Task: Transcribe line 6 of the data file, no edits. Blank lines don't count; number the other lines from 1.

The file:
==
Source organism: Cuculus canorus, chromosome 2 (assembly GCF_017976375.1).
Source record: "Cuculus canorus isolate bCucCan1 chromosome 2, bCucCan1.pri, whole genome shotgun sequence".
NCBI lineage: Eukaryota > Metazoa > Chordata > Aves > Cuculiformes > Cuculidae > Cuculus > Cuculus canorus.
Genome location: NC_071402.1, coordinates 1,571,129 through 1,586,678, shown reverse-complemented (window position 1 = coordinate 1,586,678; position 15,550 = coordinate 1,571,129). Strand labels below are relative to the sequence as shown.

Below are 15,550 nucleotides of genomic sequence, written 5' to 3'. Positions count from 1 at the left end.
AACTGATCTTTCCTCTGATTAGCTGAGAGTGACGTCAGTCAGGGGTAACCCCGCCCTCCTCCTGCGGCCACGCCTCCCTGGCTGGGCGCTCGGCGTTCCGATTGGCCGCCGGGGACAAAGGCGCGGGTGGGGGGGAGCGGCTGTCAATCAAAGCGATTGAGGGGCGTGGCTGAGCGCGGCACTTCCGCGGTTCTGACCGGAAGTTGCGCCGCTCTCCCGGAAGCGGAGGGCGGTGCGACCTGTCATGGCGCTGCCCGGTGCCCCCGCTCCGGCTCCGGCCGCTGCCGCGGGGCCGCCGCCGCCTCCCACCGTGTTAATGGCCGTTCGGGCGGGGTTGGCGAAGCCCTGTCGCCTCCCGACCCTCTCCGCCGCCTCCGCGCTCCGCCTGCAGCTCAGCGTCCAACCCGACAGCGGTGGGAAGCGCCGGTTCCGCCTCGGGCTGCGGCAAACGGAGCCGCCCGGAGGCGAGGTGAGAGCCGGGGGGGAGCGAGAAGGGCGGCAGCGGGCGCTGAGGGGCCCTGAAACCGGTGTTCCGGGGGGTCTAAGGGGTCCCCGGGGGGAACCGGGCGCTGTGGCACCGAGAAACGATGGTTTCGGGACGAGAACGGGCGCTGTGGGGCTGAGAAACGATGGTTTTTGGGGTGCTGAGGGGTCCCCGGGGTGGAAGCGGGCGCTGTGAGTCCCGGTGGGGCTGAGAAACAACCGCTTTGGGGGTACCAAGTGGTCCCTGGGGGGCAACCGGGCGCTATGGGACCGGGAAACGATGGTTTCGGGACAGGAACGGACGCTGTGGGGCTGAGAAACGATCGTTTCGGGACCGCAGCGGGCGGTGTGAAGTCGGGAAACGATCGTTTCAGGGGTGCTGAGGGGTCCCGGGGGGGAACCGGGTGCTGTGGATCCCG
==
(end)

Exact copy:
AACTGATCTTTCCTCTGATTAGCTGAGAGTGACGTCAGTCAGGGGTAACCCCGCCCTCCTCCTGCGGCCACGCCTCCCTGGCTGGGCGCTCGGCGTTCCGATTGGCCGCCGGGGACAAAGGCGCGGGTGGGGGGGAGCGGCTGTCAATCAAAGCGATTGAGGGGCGTGGCTGAGCGCGGCACTTCCGCGGTTCTGACCGGAAGTTGCGCCGCTCTCCCGGAAGCGGAGGGCGGTGCGACCTGTCATGGCGCTGCCCGGTGCCCCCGCTCCGGCTCCGGCCGCTGCCGCGGGGCCGCCGCCGCCTCCCACCGTGTTAATGGCCGTTCGGGCGGGGTTGGCGAAGCCCTGTCGCCTCCCGACCCTCTCCGCCGCCTCCGCGCTCCGCCTGCAGCTCAGCGTCCAACCCGACAGCGGTGGGAAGCGCCGGTTCCGCCTCGGGCTGCGGCAAACGGAGCCGCCCGGAGGCGAGGTGAGAGCCGGGGGGGAGCGAGAAGGGCGGCAGCGGGCGCTGAGGGGCCCTGAAACCGGTGTTCCGGGGGGTCTAAGGGGTCCCCGGGGGGAACCGGGCGCTGTGGCACCGAGAAACGATGGTTTCGGGACGAGAACGGGCGCTGTGGGGCTGAGAAACGATGGTTTTTGGGGTGCTGAGGGGTCCCCGGGGTGGAAGCGGGCGCTGTGAGTCCCGGTGGGGCTGAGAAACAACCGCTTTGGGGGTACCAAGTGGTCCCTGGGGGGCAACCGGGCGCTATGGGACCGGGAAACGATGGTTTCGGGACAGGAACGGACGCTGTGGGGCTGAGAAACGATCGTTTCGGGACCGCAGCGGGCGGTGTGAAGTCGGGAAACGATCGTTTCAGGGGTGCTGAGGGGTCCCGGGGGGGAACCGGGTGCTGTGGATCCCG